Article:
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More babies being born addicted to prescription drugs


At East Tennessee Children's Hospital in Knoxville, nurses and doctors are scrambling to deal with a problem that is quickly becoming an epidemic: babies who are born addicted to prescription drugs.

The Christian Science Monitor reports that drug abuse in Tennessee is higher than almost anywhere else in the nation, and that the East Tennessee Children's Hospital alone expects to treat 320 children this year for drug dependence. In 2008, that number was 33.

It blew us away," Andrew Pressnell, a nurse at the unit, said of the increase. "We didn't know what to do."

Born with pain

A study published last year in the Journal of the American Medical Association found that more than 13,000 U.S.-born babies were affected by prescription drug addiction in 2009. Currently, however, the U.S. government doesn't keep data on how many infants are born with this type of affliction.

Dr. John Buchheit, who leads the neonatology unit, said that addicted babies are typically treated by giving them small doses of an opiate and gradually weaning them off over a period of days or weeks.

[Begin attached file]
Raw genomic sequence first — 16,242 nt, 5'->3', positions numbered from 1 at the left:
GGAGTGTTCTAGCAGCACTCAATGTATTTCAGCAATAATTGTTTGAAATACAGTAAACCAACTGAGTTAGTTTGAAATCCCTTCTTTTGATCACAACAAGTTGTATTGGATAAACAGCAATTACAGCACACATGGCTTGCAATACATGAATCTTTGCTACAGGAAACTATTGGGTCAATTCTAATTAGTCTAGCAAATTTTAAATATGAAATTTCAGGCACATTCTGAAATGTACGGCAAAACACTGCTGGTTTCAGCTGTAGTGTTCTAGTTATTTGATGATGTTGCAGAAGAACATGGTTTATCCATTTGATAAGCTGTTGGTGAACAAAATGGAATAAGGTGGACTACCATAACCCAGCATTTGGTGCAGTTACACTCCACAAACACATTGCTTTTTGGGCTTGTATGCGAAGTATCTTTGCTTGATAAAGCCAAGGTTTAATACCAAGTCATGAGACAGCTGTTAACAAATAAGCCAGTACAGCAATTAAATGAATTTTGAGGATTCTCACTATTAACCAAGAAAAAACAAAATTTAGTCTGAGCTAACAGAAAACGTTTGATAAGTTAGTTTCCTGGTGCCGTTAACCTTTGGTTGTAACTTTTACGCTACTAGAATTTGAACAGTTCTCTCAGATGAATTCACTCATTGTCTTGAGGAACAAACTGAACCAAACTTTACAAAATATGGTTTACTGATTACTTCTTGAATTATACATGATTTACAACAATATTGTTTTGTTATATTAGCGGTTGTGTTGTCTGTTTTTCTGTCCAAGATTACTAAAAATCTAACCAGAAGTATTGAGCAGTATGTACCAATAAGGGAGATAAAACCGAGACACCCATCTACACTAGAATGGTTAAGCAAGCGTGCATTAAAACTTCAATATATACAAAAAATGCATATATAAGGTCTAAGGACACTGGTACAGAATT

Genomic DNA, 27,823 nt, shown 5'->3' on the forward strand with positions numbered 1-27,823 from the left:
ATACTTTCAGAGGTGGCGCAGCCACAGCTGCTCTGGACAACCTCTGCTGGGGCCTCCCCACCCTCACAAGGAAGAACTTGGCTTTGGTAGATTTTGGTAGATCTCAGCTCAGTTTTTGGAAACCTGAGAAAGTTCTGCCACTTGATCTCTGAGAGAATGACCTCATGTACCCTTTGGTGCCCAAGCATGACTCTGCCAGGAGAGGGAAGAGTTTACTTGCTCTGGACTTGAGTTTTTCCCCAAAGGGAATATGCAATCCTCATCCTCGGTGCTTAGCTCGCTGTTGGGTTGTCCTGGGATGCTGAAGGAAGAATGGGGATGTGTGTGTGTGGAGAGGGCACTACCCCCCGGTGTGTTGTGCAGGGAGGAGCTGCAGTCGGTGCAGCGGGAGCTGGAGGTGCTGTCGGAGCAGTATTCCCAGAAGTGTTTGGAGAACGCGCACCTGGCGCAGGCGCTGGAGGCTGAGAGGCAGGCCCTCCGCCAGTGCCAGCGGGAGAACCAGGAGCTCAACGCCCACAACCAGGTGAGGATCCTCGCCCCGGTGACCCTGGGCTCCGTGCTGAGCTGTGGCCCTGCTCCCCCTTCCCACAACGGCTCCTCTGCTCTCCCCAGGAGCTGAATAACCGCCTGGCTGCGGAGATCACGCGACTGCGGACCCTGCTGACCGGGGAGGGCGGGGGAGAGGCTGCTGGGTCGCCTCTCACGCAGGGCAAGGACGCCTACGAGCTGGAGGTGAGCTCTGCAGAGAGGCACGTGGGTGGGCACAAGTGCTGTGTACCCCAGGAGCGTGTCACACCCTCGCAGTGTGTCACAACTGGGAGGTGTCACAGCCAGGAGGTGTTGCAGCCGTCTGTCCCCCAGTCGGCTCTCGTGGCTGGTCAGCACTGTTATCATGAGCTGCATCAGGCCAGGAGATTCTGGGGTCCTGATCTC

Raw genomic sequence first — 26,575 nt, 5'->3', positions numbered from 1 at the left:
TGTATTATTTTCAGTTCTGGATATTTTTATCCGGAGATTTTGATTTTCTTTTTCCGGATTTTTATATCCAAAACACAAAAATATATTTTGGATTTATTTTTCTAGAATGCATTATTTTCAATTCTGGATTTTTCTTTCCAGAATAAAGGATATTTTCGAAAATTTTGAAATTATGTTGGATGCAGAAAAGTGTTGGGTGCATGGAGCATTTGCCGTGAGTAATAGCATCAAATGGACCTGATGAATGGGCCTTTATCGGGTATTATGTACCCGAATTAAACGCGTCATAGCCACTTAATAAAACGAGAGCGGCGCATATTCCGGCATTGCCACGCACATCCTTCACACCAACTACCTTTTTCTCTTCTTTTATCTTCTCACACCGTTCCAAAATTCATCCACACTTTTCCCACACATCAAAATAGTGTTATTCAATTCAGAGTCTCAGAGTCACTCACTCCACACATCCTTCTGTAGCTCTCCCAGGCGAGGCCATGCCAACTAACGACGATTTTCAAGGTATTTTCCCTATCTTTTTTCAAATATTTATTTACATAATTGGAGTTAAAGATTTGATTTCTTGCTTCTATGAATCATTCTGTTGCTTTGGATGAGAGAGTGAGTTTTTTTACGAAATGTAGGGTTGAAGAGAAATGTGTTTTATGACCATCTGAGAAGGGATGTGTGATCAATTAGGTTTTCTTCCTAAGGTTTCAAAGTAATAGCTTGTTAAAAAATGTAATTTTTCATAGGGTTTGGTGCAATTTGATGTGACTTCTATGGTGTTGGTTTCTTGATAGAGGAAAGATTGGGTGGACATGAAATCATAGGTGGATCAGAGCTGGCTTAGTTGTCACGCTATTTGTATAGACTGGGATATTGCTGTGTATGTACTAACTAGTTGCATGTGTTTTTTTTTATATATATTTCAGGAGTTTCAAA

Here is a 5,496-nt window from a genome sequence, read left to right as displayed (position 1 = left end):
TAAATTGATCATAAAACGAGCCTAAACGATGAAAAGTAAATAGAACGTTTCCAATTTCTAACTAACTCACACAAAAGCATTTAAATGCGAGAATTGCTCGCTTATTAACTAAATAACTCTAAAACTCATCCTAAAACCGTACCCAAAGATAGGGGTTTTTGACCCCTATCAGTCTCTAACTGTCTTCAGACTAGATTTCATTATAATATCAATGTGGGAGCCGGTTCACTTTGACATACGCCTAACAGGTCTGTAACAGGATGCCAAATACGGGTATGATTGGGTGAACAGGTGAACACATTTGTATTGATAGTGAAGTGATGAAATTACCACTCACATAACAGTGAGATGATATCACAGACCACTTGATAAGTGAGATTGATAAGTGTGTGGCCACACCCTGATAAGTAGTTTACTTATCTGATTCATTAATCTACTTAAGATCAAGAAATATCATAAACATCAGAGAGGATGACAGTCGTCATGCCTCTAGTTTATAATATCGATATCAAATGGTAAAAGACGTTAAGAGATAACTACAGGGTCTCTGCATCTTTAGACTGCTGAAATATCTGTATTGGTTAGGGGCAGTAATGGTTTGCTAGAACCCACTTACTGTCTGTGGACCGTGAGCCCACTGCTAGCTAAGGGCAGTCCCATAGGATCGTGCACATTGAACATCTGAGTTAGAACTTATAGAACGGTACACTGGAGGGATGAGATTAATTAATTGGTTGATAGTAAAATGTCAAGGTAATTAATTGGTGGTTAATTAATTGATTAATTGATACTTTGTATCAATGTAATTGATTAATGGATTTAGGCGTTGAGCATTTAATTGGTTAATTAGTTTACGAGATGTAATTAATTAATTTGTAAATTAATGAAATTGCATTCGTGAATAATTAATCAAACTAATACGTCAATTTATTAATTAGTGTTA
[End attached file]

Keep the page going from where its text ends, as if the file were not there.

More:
Infants who are born addicted tend to suffer excruciating pain, Buchheit said, exhibiting symptoms like nausea, vomiting, stomach cramps and diarrhea. They can also have trouble eating and sleeping, and more serious cases might involve seizures or the cessation of breathing.

Addressing the issue

States have passed laws in recent years to start cracking down on prescription drug abuse, but opioid addiction continues to be a major problem - and one that doesn't discriminate based on race, income or other socioeconomic factors.

In Tennessee, the Department of Health Commissioner John Dreyzehner is working with a group to lobby the Food and Drug Administration to put labels on prescription drugs to caution pregnant women about potential dangers.

"If there is anything that could drive the people in our society to stop turning their heads to adult addiction," said Carla Saunders, a neonatal nurse practitioner, "it's going to be the babies."

Source: Christian Science Monitor